Pride, poverty of the soul

Publish date 26-08-2020

by Flaminia Morandi

A brother tormented by doubts and bad thoughts went to an elder and begged him to release him from his affliction. It doesn't suit you, replied the elder. But he was so desperate and begged that the old man prayed intensely, and grace freed his brother from his inner war. But immediately, as soon as he returned home, he fell prey to pride and presumption. He then went to the old man so that his old thoughts and lost humility would return to him.

This story of the desert explains with an example a statement of St. John Chrysostom: "Pride is the evil that takes us when we do good", or of another of St. Maximus: "When the other passions doze off, it awakens the pride". Pride, the elder brother of vainglory, the hyperfanìa of the Greeks (imagining of being who knows, the same root of the modern fan) is the demon of the perfect, that is, of those who set out along the narrow, good way, following the Lord , overcoming the most elementary temptations one by one. Pride awaits them at the gate to attack them on two fronts. You are better than the others, you see it, look at what a beautiful journey you have made, the tempter insinuates into the ear of the proud, and in the other whispers: and it's all thanks to you ... And in this way he cares, compromising in one fell swoop his relationship with others and his relationship with God.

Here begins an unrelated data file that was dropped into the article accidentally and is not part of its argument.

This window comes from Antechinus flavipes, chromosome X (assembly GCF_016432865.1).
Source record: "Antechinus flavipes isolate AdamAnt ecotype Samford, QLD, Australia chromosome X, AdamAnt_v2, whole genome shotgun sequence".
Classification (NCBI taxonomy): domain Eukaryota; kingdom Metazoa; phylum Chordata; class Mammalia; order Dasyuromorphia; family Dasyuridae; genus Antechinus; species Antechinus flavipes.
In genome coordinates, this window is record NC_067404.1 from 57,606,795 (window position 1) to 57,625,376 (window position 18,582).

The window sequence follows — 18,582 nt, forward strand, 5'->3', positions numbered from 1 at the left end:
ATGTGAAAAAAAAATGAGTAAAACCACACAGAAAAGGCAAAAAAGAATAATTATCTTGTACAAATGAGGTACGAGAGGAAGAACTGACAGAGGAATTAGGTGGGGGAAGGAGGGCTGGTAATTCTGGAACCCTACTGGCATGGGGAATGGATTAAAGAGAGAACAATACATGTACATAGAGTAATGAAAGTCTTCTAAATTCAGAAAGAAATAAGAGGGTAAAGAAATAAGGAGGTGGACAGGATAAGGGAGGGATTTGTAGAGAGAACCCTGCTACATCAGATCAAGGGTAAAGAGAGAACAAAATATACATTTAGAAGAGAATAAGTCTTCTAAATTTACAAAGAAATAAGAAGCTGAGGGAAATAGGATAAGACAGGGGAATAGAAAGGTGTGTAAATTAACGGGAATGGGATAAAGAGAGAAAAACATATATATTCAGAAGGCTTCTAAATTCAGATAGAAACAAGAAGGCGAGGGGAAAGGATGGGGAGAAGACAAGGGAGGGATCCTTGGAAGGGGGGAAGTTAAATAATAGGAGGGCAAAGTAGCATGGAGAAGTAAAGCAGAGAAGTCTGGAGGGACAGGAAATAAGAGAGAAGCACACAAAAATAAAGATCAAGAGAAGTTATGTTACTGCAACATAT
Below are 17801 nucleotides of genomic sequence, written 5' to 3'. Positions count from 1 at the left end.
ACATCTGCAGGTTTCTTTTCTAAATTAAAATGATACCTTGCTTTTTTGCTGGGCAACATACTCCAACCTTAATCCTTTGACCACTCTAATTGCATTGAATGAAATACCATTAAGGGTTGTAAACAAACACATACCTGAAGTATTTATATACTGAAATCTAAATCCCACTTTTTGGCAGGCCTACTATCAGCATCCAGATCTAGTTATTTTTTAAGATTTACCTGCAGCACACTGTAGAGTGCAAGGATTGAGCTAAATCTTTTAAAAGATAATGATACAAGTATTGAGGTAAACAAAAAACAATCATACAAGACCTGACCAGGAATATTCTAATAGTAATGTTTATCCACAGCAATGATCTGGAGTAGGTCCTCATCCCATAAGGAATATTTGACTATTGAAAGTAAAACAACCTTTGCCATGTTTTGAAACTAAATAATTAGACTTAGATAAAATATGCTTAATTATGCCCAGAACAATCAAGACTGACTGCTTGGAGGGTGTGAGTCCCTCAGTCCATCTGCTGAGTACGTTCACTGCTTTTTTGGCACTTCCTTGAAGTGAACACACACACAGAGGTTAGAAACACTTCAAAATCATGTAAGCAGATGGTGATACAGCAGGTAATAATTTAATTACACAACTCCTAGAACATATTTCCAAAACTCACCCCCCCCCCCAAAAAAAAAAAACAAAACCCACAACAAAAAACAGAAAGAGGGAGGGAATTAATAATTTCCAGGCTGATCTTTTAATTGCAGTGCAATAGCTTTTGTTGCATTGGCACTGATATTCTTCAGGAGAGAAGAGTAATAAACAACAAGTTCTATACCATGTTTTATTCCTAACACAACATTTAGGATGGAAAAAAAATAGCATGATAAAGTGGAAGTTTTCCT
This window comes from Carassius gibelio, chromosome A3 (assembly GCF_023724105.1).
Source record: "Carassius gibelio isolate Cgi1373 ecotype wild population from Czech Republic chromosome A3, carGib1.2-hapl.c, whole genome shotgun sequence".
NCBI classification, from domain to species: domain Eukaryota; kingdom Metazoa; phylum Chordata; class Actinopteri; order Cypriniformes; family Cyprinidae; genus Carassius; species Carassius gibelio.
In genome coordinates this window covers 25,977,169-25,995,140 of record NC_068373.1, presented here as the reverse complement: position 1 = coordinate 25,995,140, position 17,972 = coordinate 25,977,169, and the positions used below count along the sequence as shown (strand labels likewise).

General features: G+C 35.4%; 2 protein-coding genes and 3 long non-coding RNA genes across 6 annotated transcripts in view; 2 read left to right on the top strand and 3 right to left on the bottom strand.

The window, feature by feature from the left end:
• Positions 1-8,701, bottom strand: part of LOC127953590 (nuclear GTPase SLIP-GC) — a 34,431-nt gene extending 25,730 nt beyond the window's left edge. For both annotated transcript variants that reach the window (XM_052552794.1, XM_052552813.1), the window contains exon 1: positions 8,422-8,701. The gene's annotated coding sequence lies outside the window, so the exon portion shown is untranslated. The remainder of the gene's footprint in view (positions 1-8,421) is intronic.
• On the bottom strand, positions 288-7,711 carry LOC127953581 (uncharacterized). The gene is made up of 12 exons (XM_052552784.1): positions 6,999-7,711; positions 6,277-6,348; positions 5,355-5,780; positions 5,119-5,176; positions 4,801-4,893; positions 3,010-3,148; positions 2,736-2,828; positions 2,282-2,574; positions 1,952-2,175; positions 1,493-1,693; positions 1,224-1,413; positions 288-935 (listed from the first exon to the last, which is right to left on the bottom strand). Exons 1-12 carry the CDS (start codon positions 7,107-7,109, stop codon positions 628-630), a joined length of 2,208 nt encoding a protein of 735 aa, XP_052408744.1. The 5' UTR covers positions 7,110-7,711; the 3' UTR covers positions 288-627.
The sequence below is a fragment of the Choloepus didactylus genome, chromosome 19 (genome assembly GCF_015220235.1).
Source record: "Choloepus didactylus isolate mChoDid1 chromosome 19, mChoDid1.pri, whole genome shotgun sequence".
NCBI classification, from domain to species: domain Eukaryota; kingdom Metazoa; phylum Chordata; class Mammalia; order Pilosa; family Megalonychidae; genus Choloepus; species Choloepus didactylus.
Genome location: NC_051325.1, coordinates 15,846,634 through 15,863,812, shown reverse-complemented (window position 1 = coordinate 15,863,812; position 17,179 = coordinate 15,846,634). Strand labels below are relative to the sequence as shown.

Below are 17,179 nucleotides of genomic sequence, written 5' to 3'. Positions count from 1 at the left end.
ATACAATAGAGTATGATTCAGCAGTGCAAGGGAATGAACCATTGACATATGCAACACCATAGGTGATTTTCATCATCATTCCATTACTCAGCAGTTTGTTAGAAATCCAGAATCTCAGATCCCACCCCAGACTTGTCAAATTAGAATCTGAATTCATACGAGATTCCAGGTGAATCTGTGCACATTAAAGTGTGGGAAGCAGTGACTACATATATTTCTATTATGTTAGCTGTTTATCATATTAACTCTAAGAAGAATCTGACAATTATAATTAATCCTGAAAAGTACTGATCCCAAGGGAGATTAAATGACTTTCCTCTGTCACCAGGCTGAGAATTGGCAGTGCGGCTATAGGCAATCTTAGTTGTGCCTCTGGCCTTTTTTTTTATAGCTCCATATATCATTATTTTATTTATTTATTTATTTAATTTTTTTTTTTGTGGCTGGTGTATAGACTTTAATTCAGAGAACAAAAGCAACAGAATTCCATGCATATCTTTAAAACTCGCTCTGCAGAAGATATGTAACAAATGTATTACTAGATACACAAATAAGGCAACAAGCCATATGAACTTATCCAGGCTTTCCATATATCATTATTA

The proud man is continually striving to demonstrate his superiority, he believes that only he is right and that he can always teach something to others, whose defects he is mainly inclined to see. He is a critic who tends to make irony of his neighbor even with acidity and contempt, sometimes even offending or attacking him. Even if only mental or vocal, aggression is her lifestyle. With God he has a relationship of denial or revolt, the same impiety as Satan, comments Chrysostom, who in the end is atheism: the proud believe that they possess the exclusive image of God, which instead denies in others.

Extreme poverty of the soul that does not know itself and mistakes its darkness for light: "nobody knows each other better than those who believe they are nothing".
The proud man is a moròs, a poor person suffering from dementia, who only conceives of opposition relationships, never complementarity with others in view of a common good (which does not interest him).

In the end, he gets the exact opposite of what he wanted: he is a lonely man, shunned, turned in on himself, suspicious to the point of persecution. His only interlocutor is his self: pride has handed him over to terrible philautia. We have reached the core of invisible evil, says John Climacus, that only He who is eternally Invisible can heal: "men can heal the lustful, angels the bad, but the proud can only be healed by God".

Flamina Morandi
NP March 2015

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